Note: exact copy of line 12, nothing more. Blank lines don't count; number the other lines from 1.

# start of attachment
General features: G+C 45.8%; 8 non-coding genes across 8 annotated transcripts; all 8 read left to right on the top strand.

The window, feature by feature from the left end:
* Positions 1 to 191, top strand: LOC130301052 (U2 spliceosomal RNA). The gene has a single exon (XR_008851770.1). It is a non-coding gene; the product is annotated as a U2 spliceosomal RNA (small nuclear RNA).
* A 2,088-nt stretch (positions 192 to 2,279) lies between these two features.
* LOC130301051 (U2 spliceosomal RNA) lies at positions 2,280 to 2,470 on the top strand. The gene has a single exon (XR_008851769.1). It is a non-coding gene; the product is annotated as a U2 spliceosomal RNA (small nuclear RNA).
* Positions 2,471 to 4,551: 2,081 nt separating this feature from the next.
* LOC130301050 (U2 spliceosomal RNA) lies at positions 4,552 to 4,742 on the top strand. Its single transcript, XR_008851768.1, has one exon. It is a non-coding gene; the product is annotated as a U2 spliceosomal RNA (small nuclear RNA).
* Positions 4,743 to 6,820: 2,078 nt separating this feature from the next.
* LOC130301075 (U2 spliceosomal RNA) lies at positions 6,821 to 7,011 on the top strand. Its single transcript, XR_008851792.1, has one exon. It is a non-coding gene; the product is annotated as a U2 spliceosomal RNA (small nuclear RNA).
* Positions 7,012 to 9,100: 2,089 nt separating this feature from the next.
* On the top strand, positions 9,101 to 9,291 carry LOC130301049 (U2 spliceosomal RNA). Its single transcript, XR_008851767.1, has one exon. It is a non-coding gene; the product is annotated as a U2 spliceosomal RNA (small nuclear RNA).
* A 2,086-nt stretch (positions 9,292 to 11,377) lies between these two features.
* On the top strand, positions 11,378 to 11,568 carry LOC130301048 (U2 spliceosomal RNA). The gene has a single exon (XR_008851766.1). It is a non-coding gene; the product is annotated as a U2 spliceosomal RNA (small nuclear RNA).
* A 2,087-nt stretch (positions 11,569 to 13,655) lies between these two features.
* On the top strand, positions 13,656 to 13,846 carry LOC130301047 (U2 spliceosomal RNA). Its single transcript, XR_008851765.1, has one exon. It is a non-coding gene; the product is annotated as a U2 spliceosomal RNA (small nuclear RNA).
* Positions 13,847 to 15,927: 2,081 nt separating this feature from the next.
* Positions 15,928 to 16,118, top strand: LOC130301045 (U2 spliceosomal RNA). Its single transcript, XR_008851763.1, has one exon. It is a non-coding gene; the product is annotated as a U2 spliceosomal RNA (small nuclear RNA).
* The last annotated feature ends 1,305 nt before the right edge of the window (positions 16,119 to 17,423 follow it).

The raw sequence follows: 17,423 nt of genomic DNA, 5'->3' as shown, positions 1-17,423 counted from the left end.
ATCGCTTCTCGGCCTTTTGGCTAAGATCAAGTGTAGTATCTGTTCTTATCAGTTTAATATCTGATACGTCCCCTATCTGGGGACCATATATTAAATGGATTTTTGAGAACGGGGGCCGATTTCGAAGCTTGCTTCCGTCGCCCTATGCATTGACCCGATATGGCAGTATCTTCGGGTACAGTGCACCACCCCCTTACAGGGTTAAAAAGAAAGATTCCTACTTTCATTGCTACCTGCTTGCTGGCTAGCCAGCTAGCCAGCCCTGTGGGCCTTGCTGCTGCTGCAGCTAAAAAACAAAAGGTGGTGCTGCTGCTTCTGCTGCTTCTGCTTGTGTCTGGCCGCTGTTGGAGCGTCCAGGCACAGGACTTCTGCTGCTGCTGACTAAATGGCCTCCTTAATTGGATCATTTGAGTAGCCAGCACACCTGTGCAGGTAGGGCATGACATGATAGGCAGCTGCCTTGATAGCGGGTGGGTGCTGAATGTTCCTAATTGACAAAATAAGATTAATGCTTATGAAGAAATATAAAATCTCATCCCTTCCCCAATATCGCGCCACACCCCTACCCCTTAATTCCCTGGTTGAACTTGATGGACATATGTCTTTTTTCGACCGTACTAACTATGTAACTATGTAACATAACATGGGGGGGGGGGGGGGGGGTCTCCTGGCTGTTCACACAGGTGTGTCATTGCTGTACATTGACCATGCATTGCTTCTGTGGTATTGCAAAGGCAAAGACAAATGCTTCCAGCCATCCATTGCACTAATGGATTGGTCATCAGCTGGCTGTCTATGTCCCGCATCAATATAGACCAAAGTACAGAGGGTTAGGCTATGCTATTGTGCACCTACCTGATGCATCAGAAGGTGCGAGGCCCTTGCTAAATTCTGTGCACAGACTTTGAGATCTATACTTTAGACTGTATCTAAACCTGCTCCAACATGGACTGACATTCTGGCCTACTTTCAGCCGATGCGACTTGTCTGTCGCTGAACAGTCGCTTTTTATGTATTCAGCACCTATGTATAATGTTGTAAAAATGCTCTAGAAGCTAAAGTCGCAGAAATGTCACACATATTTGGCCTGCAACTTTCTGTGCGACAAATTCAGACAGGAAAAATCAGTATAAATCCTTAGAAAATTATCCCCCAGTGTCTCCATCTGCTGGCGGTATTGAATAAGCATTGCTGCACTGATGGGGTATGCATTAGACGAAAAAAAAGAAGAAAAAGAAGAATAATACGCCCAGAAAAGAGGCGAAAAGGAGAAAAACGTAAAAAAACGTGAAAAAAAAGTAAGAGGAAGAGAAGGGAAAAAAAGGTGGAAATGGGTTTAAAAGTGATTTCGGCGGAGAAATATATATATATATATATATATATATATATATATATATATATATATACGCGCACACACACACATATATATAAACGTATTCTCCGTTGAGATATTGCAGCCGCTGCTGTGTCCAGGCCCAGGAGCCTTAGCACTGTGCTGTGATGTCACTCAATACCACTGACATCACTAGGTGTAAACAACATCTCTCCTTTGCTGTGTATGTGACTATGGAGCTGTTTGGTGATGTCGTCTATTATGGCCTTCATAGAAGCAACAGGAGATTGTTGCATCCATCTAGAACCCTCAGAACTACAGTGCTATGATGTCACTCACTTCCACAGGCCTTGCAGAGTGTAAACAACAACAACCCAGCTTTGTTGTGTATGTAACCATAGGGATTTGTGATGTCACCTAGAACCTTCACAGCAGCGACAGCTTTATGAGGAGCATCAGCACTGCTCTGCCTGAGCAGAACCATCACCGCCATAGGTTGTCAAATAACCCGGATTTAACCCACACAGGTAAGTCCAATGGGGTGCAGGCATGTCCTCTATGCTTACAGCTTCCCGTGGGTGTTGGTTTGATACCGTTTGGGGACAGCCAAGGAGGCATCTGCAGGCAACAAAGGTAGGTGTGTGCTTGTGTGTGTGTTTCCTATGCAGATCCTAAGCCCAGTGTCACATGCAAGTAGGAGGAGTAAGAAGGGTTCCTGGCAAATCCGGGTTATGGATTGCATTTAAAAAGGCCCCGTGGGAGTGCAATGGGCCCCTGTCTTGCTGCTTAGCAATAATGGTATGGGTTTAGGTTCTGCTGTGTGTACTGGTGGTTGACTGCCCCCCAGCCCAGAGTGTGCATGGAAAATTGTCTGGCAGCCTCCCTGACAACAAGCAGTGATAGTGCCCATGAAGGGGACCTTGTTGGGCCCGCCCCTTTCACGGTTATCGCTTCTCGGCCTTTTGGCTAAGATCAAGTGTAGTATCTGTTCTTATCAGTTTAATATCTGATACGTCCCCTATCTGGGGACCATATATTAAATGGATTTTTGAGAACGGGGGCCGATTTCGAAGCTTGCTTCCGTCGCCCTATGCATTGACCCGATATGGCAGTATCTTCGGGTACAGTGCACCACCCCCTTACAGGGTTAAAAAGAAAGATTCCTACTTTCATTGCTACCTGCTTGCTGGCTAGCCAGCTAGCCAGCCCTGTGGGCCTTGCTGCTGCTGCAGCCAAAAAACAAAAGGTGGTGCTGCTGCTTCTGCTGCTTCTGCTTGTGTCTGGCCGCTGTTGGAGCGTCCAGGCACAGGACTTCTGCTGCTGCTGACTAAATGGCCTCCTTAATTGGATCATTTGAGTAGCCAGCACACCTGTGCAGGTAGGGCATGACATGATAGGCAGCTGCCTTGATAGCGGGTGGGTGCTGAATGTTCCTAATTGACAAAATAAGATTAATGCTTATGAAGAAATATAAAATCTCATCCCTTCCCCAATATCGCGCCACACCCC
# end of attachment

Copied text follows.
* A 2,086-nt stretch (positions 9,292 to 11,377) lies between these two features.